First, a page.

Attorney General Bill Barr said in a statement that the prosecutions of Kotey and Elsheikh sends a message that the U.S. will not rest until terrorists are brought to justice.

“These charges are the product of many years of hard work in pursuit of justice for our citizens slain by ISIS. Although we cannot bring them back, we can and will seek justice for them, their families, and for all Americans,” Barr said. “Our message to other terrorists around the world is this — if you harm Americans, you will face American arms on the battlefield or American law in our courtrooms. Either way, you will be pursued to the ends of the earth until justice is done.”

FBI Director Christopher Wray echoed those thoughts and remembered the victims and their families, “who are forever affected by these senseless acts of violence.”

“These families have suffered with the painful loss of their loved ones at the hands of brutal killers; today’s charges demonstrate the FBI’s dedication and commitment to giving them the justice they deserve,” Wray said. “We, along with our partners in the U.S. Government, remain steadfast in our duty to bring to justice those who have harmed our citizens — no matter where they are, and no matter how long it takes.”

The indictment alleges that the defendants also “forcibly moved […] Italian, Danish, and German citizens, along with two other European humanitarian aid workers, to an isolated area approximately two miles from their prison to witness the execution of a Syrian prisoner.”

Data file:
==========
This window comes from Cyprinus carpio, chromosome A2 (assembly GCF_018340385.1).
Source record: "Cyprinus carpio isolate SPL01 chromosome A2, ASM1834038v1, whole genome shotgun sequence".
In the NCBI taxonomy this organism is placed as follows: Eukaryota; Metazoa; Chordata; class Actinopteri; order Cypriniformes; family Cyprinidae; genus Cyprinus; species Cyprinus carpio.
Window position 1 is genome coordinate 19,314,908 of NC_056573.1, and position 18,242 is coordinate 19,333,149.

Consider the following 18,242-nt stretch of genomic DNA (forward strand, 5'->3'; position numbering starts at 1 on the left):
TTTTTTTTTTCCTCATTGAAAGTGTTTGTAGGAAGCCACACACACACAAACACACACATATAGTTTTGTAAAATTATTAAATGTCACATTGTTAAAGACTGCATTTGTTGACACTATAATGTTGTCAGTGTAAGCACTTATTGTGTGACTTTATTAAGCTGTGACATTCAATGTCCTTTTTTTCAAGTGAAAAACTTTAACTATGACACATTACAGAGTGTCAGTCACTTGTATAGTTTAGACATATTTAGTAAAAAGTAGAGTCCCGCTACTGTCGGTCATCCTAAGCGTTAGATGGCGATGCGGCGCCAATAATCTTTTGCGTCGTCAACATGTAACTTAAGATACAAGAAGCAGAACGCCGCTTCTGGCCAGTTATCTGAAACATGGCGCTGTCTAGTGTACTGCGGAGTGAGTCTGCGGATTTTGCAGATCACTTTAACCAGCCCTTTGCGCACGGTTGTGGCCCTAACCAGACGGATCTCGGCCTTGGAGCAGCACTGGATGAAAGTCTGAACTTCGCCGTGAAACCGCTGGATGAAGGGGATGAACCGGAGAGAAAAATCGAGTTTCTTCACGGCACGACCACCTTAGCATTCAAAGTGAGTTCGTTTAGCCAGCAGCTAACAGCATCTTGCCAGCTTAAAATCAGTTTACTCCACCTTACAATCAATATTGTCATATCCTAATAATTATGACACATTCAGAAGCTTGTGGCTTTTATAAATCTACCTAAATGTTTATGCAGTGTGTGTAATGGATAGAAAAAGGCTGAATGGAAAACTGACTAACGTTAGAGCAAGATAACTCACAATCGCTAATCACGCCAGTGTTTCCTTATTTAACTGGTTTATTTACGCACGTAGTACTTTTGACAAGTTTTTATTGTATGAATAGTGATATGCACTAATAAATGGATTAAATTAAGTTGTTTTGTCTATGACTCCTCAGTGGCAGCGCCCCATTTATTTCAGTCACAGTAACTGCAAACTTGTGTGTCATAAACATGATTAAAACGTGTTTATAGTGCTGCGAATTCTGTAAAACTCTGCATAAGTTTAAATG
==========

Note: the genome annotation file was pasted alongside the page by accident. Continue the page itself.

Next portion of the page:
Again, the DOJ press release:

Kotey and Elsheikh knew and understood this execution was part of the hostage negotiation process. Emwazi executed the Syrian prisoner by shooting him in the back of the head and then numerous times in the torso as he fell into a grave. Kotey instructed the hostages to kneel at the side of the grave and witness the execution while holding handmade signs pleading for their release. Elsheikh videotaped the execution of the Syrian hostage, and after the execution the three men returned the European hostages to the prison with Elsheikh telling one hostage, “You’re next, [First name].”

The indictment alleges that ISIS fighters also forcibly seized the following additional individuals: Two United Kingdom citizens, an Italian citizen, a Danish citizen, a German citizen, four French citizens, three Spanish citizens, a New Zealand citizen, and a Russian citizen.

The defendants were captured in Jan. 2018 and now face up to life in prison. The death penalty was taken off the table, according to the Washington Post.

“A court in London last month cleared the way for British authorities to provide evidence they hold to U.S. law enforcement after Attorney General William P. Barr agreed not to seek the death penalty in exchange,” the report said.

[Images via YouTube screegrabs, Image of James Foley via Law&Crime Network]

Have a tip we should know? [email protected]

Filed Under:

Follow Law&Crime:

Matt Naham is managing editor of Law&Crime. He formerly worked as news editor and weekend editor at Rare.